November 9, 2000
8:27 PM   Subscribe

The New Yorker dedicates ten columns to Meg, Jason, Ev, Pyra, Blogger, MetaFilter, and weblogs, and nobody blogs it. (Yeah, I saw M, J and E mention it, but it's as if you modest Maggies didn't want us to see it.) Probably the most appropriate journalist take on personal weblogs so far, too bad it's not online. High profile, with photo-- c'mon, this deserves bloggage!

Page 102, Nov. 13th, Cartoon Issue.
posted by dan_of_brainlog (31 comments total)
I would blog it, but I don't get the New Yorker, and being the respectable mag that they are, they don't appear to have an online edition at all.
posted by zempf at 8:32 PM on November 9, 2000

I didn't blog it, because there was no URL I could post showing the article.

The MetaFilter mention was nice though.
posted by mathowie at 9:17 PM on November 9, 2000

Ditto with the Speak magazine mention of Pyra, Ev, Kottke et al. I didn’t really like that article, though.
posted by capt.crackpipe at 9:32 PM on November 9, 2000

I read the article just a few hours ago. I finally got the answer to that damn story about the little girl on the bike...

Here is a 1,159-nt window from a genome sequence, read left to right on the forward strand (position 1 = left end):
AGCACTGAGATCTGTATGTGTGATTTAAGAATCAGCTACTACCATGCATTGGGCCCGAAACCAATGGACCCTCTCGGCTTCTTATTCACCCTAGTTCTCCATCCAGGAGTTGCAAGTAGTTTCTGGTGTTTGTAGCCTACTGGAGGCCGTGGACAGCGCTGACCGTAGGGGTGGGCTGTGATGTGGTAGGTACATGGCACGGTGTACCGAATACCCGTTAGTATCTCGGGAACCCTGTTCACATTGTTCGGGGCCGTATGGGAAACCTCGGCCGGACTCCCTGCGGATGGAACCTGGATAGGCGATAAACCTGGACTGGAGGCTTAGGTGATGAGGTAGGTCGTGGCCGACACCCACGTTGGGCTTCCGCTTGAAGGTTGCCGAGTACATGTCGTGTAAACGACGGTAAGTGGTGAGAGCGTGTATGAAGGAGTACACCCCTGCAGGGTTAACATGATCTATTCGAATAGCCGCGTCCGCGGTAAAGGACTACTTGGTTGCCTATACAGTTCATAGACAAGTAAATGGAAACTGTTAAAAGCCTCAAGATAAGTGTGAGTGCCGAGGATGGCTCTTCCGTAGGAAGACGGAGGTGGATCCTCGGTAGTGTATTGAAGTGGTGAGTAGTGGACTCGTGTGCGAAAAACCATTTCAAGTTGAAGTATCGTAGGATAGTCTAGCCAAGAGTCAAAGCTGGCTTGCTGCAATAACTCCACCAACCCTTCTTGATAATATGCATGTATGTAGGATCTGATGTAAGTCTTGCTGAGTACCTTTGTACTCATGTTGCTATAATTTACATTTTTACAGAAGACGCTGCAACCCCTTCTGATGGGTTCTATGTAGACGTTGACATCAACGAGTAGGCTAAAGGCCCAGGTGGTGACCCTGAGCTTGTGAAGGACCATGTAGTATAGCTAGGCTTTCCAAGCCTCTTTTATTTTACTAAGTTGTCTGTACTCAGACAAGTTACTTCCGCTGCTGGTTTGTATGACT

posted by Jeremy at 9:40 PM on November 9, 2000

none of the conde' nast publications put their content online...not even back issues...

it's really annoying...
posted by centrs at 10:00 PM on November 9, 2000

For the sake of completeness, also mentioned in the article were Rebecca's Pocket, the Beebo Ratings, Fairvue Central, Romenesko's MediaNews, Arts & Letters Daily, Pitas, EditThisPage.Com, pb, FOJM, Powazek, and last (and also probably least), The Pyra Shrine.
posted by jjg at 10:00 PM on November 9, 2000

Don't forget The Trip. I can't believe they didn't list the amazing flight tracker URL.

Oh, and the fairvue mention was taken totally out of context. I'll bet a million dollars Nikolai was being sarcastic when he said "Kottke linked to me, my life is now complete." We all know that, but to someone reading about blogs for the first time, it sounds pathetic.